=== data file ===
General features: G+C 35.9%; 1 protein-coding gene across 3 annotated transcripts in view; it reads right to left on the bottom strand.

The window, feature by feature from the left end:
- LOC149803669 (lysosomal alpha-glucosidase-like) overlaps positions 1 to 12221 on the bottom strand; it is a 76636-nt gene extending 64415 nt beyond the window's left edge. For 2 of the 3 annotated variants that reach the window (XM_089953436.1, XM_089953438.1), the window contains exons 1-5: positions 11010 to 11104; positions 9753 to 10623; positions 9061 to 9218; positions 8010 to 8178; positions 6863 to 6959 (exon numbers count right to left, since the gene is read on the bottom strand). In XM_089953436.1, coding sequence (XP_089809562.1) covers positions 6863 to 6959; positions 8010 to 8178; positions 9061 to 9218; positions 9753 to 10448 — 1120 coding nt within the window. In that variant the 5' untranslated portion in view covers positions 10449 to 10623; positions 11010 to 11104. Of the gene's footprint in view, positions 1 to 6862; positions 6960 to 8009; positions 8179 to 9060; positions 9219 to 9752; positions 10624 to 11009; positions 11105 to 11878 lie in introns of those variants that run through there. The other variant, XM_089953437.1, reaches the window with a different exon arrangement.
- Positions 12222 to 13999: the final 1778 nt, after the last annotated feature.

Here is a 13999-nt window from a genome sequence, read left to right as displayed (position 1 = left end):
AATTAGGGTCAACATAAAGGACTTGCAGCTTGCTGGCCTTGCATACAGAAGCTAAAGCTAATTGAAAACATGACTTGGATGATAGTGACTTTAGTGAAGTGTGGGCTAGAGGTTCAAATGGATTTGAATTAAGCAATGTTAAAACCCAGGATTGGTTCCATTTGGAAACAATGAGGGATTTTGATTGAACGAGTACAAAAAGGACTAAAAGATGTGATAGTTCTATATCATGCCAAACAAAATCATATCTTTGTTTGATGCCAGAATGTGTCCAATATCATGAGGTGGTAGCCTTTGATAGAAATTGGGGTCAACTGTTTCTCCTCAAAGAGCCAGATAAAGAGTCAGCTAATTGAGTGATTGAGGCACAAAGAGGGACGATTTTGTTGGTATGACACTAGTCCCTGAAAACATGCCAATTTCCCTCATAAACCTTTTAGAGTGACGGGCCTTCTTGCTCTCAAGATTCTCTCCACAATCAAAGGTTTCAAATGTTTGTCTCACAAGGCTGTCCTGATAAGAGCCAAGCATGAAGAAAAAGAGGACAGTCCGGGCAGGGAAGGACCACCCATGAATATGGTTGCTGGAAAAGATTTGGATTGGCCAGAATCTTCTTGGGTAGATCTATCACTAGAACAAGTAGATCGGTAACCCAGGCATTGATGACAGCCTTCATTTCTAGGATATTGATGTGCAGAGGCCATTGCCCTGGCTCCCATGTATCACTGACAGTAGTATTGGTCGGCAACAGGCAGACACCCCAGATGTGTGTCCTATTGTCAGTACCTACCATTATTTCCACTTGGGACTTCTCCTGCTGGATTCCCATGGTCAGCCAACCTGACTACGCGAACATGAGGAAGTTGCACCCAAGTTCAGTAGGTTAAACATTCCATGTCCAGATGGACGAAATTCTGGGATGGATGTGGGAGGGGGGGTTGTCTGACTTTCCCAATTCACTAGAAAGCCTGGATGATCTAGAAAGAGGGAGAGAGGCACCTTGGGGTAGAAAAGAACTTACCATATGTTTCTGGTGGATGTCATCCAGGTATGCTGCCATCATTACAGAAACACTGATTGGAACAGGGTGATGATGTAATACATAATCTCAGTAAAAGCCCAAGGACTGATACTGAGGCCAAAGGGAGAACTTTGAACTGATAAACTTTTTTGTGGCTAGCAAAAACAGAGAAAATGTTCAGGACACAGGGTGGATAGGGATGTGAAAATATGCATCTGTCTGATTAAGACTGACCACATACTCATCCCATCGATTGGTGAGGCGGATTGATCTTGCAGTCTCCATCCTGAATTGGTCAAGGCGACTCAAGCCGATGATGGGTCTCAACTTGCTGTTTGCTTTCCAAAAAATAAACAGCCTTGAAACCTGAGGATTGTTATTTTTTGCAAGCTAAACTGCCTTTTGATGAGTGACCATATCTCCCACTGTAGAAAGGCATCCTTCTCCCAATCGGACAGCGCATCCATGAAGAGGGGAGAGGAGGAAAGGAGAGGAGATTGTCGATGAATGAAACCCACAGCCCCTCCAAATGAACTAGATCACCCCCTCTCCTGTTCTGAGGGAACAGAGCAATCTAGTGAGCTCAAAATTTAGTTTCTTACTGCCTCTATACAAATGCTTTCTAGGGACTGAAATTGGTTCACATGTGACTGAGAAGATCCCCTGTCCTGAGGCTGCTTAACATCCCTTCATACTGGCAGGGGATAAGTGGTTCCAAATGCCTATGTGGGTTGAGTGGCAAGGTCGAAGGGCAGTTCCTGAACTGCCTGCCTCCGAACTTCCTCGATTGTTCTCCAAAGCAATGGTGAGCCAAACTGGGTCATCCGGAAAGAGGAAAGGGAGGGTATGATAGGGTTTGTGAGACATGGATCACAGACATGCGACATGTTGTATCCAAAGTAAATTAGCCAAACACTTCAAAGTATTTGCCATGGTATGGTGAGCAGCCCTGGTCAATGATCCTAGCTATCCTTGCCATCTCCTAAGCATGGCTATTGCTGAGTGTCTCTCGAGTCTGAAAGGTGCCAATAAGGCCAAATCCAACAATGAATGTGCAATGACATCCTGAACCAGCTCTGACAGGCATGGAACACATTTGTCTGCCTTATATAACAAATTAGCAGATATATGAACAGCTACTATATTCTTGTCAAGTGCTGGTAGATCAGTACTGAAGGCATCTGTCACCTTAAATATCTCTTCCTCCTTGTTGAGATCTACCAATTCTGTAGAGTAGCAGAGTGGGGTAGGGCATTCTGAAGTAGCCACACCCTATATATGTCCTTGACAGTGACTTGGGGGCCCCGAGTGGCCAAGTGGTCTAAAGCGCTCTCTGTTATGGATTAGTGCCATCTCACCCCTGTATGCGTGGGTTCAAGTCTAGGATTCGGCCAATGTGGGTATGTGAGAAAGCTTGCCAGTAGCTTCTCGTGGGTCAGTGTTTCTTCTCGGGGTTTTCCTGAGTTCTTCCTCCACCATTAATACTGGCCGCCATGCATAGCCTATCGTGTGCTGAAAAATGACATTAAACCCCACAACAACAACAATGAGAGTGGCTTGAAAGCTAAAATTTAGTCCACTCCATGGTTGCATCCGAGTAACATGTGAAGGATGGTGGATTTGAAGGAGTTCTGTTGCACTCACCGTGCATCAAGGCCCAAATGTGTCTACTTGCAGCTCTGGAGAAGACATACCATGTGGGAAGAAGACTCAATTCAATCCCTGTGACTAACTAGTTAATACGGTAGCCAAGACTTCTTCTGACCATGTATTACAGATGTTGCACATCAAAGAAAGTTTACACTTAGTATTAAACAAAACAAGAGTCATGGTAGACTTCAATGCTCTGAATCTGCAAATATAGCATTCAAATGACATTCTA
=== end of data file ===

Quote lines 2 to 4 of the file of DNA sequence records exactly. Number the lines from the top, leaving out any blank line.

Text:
The window, feature by feature from the left end:
- LOC149803669 (lysosomal alpha-glucosidase-like) overlaps positions 1 to 12221 on the bottom strand; it is a 76636-nt gene extending 64415 nt beyond the window's left edge. For 2 of the 3 annotated variants that reach the window (XM_089953436.1, XM_089953438.1), the window contains exons 1-5: positions 11010 to 11104; positions 9753 to 10623; positions 9061 to 9218; positions 8010 to 8178; positions 6863 to 6959 (exon numbers count right to left, since the gene is read on the bottom strand). In XM_089953436.1, coding sequence (XP_089809562.1) covers positions 6863 to 6959; positions 8010 to 8178; positions 9061 to 9218; positions 9753 to 10448 — 1120 coding nt within the window. In that variant the 5' untranslated portion in view covers positions 10449 to 10623; positions 11010 to 11104. Of the gene's footprint in view, positions 1 to 6862; positions 6960 to 8009; positions 8179 to 9060; positions 9219 to 9752; positions 10624 to 11009; positions 11105 to 11878 lie in introns of those variants that run through there. The other variant, XM_089953437.1, reaches the window with a different exon arrangement.
- Positions 12222 to 13999: the final 1778 nt, after the last annotated feature.